Dundee United manager Peter Houston saw the increased training workload for his players count for nothing after their Clydesdale Bank Premier League clash at Motherwell fell victim to a power cut.
Houston had cancelled the players' day off after their 4-0 defeat by Inverness the previous weekend and sensed they were about to make amends for their poor showing in the Highlands. But a power failure in the Motherwell area 10 minutes before kick-off led to the home club being forced to call off the game for safety reasons.
Houston was quick to absolve Motherwell of any blame for the postponement but could not hide his frustration. He said: "It's very disappointing."
He continued: "It was one of those things, during the course of the last six days when they have been in doing double training sessions after the horrendous performance last week, that you just sensed the players were together and you think you were going to get a good performance.
"That's not to say we would have got a good performance but I sensed within the players that they were really keen to get the game going ahead and it just adds to the frustration that we have to wait another fortnight. But there is nothing we can do about it, we just have to work hard and look forward to the Aberdeen game when we are at home."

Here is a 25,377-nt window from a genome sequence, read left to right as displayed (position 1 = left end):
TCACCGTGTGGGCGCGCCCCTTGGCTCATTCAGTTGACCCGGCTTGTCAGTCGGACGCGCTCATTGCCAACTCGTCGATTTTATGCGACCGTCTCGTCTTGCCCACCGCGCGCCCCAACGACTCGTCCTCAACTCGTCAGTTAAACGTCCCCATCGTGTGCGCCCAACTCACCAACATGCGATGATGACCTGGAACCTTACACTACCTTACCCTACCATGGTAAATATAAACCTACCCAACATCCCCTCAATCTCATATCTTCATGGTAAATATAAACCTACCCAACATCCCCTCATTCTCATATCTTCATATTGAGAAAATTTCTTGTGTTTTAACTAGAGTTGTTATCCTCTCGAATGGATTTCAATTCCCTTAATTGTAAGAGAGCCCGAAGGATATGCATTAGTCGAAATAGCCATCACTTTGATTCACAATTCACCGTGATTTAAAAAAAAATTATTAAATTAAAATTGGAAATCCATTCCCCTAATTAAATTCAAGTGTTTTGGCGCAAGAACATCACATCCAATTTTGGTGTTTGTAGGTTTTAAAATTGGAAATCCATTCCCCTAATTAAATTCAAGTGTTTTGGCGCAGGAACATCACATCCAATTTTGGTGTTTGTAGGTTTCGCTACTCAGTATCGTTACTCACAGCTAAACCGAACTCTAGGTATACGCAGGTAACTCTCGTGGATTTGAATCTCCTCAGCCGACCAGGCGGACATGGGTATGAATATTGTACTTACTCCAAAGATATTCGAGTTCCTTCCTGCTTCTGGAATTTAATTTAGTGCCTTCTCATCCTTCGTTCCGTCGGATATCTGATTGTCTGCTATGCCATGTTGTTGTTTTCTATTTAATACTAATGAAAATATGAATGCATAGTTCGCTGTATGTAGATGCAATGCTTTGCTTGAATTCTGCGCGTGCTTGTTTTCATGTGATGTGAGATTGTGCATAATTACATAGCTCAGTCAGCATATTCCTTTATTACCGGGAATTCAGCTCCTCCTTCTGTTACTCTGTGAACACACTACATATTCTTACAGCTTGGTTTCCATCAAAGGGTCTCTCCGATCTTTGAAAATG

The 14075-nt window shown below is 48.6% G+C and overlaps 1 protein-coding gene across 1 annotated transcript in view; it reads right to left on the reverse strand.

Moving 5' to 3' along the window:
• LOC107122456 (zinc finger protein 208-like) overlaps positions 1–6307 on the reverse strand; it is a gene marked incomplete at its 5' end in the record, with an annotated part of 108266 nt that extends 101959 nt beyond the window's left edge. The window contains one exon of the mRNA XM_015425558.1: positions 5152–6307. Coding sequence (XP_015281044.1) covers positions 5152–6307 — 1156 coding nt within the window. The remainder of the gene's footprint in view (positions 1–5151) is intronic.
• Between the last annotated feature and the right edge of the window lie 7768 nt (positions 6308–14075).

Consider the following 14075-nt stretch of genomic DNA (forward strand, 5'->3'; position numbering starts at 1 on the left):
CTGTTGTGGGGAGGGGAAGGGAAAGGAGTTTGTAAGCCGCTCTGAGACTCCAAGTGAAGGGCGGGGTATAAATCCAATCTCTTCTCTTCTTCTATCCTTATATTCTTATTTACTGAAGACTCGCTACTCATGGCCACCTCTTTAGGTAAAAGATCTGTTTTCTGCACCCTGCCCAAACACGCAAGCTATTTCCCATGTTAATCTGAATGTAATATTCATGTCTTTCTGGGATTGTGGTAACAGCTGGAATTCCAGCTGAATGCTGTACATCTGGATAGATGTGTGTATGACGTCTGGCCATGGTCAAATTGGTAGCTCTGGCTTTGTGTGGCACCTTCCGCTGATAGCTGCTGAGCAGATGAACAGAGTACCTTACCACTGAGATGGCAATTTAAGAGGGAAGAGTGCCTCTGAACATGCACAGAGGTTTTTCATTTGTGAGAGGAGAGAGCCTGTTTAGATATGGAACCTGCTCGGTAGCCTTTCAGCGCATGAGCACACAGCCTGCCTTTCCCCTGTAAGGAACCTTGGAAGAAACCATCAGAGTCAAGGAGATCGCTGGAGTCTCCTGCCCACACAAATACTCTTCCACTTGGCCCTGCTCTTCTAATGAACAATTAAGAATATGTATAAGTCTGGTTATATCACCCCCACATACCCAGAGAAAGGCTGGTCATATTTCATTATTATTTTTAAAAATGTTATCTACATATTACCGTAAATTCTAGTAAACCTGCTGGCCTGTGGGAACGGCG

Motherwell were also looking to bounce back from defeats against Rangers and Celtic. Manager Stuart McCall said: "It's a clean sheet, we have not had one of them for a while. There is nothing we can do about it. We were ready for a game and it makes it worse that we have to wait two weeks now."
ScottishPower said the power failure affected about 250 properties after a fault in an underground cable. Electricity was restored after an hour but Motherwell had initially been told it would be 6pm before supplies returned and they called the game off as areas inside the stadium and fan exit routes were unlit.
Motherwell chief executive Leeann Dempster said: "Some people are a bit annoyed and understandably. But what do we do, run a match and something happens and people will say 'why did you not evacuate it when you didn't have any power?' It's a no-brainer unfortunately."
SPL match delegate Willie McDougall praised the home club for their response.
"The whole co-ordination of an emergency situation has worked out well," he said. "The right decision was made on safety grounds. Fans will probably be saying 'it's daylight, why can't we play football?', but when you have a crowd and there's a responsibility for safety, that's the name of the game."